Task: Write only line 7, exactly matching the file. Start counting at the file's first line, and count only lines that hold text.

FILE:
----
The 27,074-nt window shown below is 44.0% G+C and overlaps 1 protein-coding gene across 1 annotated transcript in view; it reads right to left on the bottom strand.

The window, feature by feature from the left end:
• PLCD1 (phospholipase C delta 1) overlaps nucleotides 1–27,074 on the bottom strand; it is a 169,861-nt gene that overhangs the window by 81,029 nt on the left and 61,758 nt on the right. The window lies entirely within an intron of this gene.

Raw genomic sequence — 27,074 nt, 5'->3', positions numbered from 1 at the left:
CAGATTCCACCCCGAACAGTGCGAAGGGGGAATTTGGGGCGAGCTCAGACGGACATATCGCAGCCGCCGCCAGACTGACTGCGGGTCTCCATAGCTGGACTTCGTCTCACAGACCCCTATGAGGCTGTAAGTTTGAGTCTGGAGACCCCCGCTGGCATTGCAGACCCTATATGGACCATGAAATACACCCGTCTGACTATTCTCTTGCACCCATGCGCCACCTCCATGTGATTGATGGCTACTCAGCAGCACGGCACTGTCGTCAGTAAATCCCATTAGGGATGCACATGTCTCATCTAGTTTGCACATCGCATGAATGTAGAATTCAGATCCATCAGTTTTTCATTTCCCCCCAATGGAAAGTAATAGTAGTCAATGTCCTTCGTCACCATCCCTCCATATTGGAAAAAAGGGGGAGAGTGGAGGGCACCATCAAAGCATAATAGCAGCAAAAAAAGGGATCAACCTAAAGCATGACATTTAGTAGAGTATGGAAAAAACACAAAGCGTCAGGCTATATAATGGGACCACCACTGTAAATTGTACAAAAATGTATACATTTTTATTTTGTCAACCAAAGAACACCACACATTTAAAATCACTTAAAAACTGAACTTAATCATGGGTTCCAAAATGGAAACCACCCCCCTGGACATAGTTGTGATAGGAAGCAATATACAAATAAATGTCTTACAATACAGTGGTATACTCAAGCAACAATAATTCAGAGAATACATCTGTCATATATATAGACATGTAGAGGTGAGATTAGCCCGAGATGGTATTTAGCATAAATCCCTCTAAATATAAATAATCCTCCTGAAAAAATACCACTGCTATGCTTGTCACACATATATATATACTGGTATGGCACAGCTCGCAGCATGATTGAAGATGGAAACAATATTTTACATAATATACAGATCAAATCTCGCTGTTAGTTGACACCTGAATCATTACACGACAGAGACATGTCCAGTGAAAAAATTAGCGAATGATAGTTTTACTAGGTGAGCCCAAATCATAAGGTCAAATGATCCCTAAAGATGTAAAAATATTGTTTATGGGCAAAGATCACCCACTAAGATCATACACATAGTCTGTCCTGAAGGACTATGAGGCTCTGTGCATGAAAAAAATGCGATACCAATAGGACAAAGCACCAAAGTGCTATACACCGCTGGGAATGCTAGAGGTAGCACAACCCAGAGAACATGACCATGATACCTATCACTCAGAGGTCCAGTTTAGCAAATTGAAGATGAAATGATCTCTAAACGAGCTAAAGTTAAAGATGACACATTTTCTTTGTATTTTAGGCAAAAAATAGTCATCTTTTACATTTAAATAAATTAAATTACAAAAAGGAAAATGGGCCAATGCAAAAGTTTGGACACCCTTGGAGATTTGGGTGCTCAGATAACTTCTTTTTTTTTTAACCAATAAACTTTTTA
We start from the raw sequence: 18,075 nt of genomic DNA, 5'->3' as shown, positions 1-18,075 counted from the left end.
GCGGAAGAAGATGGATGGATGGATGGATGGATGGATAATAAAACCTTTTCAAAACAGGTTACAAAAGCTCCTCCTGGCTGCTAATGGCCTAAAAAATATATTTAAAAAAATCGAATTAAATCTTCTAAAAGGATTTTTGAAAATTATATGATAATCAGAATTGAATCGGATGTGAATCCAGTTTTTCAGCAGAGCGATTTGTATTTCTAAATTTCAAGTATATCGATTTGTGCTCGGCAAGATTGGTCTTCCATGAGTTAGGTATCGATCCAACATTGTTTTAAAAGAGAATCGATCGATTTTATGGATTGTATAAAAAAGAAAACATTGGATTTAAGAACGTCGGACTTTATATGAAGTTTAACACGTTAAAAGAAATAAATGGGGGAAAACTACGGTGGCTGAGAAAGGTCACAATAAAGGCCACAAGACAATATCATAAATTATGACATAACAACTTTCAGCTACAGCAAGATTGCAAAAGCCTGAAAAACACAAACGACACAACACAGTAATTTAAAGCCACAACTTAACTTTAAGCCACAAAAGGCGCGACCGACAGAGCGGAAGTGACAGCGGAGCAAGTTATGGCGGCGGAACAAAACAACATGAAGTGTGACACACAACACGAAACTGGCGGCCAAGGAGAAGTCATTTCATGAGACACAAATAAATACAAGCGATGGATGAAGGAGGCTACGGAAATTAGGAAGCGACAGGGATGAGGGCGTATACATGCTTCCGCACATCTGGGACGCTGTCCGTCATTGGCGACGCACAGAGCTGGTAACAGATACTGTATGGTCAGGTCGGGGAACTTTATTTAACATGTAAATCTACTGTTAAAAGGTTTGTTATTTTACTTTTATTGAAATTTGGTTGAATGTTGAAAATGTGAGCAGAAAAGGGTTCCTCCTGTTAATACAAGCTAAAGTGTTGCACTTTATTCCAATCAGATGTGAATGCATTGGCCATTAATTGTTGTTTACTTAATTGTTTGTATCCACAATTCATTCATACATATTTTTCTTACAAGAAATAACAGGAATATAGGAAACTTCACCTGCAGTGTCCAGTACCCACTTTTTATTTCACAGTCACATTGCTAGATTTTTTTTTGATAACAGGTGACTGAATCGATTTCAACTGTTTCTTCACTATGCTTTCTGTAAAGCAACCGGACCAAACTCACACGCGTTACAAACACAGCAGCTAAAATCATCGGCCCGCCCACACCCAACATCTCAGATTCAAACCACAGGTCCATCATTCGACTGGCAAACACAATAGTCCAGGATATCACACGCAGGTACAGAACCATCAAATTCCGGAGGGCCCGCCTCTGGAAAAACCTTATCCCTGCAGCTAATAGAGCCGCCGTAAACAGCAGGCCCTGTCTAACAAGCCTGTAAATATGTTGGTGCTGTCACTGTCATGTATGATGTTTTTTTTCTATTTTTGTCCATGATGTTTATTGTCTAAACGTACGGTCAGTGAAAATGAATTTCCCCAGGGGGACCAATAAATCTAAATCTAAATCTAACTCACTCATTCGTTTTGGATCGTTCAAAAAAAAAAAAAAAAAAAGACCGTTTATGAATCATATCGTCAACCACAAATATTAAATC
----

GCGGAAGAAGATGGATGGATGGATGGATGGATGGATAATAAAACCTTTTCAAAACAGGTTACAAAAGCTCCTCCTGGCTGCTAATGGCCTAAAAAATATATTTAAAAAAATCGAATTAAATCTTCTAAAAGGATTTTTGAAAATTATATGATAATCAGAATTGAATCGGATGTGAATCCAGTTTTTCAGCAGAGCGATTTGTATTTCTAAATTTCAAGTATATCGATTTGTGCTCGGCAAGATTGGTCTTCCATGAGTTAGGTATCGATCCAACATTGTTTTAAAAGAGAATCGATCGATTTTATGGATTGTATAAAAAAGAAAACATTGGATTTAAGAACGTCGGACTTTATATGAAGTTTAACACGTTAAAAGAAATAAATGGGGGAAAACTACGGTGGCTGAGAAAGGTCACAATAAAGGCCACAAGACAATATCATAAATTATGACATAACAACTTTCAGCTACAGCAAGATTGCAAAAGCCTGAAAAACACAAACGACACAACACAGTAATTTAAAGCCACAACTTAACTTTAAGCCACAAAAGGCGCGACCGACAGAGCGGAAGTGACAGCGGAGCAAGTTATGGCGGCGGAACAAAACAACATGAAGTGTGACACACAACACGAAACTGGCGGCCAAGGAGAAGTCATTTCATGAGACACAAATAAATACAAGCGATGGATGAAGGAGGCTACGGAAATTAGGAAGCGACAGGGATGAGGGCGTATACATGCTTCCGCACATCTGGGACGCTGTCCGTCATTGGCGACGCACAGAGCTGGTAACAGATACTGTATGGTCAGGTCGGGGAACTTTATTTAACATGTAAATCTACTGTTAAAAGGTTTGTTATTTTACTTTTATTGAAATTTGGTTGAATGTTGAAAATGTGAGCAGAAAAGGGTTCCTCCTGTTAATACAAGCTAAAGTGTTGCACTTTATTCCAATCAGATGTGAATGCATTGGCCATTAATTGTTGTTTACTTAATTGTTTGTATCCACAATTCATTCATACATATTTTTCTTACAAGAAATAACAGGAATATAGGAAACTTCACCTGCAGTGTCCAGTACCCACTTTTTATTTCACAGTCACATTGCTAGATTTTTTTTTGATAACAGGTGACTGAATCGATTTCAACTGTTTCTTCACTATGCTTTCTGTAAAGCAACCGGACCAAACTCACACGCGTTACAAACACAGCAGCTAAAATCATCGGCCCGCCCACACCCAACATCTCAGATTCAAACCACAGGTCCATCATTCGACTGGCAAACACAATAGTCCAGGATATCACACGCAGGTACAGAACCATCAAATTCCGGAGGGCCCGCCTCTGGAAAAACCTTATCCCTGCAGCTAATAGAGCCGCCGTAAACAGCAGGCCCTGTCTAACAAGCCTGTAAATATGTTGGTGCTGTCACTGTCATGTATGATGTTTTTTTTCTATTTTTGTCCATGATGTTTATTGTCTAAACGTACGGTCAGTGAAAATGAATTTCCCCAGGGGGACCAATAAATCTAAATCTAAATCTAACTCACTCATTCGTTTTGGATCGTTCAAAAAAAAAAAAAAAAAAAGACCGTTTATGAATCATATCGTCAACCACAAATATTAAATC